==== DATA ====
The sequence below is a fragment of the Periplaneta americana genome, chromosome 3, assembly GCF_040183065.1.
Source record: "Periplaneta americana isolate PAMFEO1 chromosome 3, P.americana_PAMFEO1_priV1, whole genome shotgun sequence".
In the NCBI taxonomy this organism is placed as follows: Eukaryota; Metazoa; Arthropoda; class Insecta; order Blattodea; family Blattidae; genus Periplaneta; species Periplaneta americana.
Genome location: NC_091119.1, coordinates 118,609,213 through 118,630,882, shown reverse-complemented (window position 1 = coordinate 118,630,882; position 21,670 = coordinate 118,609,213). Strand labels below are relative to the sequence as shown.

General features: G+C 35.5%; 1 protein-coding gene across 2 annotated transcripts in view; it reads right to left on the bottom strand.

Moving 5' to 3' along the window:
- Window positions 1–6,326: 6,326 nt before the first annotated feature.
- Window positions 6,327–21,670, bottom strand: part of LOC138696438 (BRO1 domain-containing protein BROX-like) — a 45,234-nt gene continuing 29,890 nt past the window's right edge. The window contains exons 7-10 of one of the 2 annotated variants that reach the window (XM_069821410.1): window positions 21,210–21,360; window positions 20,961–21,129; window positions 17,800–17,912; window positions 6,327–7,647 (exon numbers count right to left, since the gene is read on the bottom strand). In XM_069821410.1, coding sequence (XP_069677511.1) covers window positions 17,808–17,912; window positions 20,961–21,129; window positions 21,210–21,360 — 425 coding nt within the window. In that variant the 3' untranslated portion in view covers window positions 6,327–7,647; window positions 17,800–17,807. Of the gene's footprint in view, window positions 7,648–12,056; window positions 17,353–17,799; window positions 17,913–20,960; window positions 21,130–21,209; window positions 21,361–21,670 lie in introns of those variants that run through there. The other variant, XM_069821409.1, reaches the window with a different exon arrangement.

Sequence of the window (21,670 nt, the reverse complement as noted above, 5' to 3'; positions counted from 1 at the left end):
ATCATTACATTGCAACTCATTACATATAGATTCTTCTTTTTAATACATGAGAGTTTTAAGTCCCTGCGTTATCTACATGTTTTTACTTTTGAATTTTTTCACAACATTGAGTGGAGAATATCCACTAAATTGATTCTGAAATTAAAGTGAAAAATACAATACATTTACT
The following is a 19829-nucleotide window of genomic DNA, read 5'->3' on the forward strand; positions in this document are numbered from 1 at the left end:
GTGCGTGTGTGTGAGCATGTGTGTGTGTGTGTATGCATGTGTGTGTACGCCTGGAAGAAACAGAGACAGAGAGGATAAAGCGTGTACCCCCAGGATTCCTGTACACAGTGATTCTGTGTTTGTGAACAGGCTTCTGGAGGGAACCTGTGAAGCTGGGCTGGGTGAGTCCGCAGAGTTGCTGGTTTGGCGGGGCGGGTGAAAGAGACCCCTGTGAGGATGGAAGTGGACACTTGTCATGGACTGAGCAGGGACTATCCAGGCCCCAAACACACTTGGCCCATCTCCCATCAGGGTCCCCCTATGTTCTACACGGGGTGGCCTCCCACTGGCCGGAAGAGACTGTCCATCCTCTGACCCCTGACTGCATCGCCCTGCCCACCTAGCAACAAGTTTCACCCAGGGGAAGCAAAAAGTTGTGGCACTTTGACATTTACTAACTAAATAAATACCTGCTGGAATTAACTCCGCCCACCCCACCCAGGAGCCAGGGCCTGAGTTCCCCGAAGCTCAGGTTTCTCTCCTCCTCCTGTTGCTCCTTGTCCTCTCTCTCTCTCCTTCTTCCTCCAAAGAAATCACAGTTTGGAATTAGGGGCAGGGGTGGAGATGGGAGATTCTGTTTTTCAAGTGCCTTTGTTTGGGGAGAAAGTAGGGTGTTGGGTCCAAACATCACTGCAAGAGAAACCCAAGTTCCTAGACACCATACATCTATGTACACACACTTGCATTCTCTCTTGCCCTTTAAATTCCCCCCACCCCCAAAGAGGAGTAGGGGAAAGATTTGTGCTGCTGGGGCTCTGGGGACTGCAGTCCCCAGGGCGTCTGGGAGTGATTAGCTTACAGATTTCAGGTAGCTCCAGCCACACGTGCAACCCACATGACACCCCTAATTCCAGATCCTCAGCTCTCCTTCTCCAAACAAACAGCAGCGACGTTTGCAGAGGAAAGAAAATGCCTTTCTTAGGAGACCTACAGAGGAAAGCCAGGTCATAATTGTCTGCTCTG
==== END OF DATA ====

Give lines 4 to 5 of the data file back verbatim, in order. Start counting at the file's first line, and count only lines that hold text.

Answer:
Genome location: NC_091119.1, coordinates 118,609,213 through 118,630,882, shown reverse-complemented (window position 1 = coordinate 118,630,882; position 21,670 = coordinate 118,609,213). Strand labels below are relative to the sequence as shown.

General features: G+C 35.5%; 1 protein-coding gene across 2 annotated transcripts in view; it reads right to left on the bottom strand.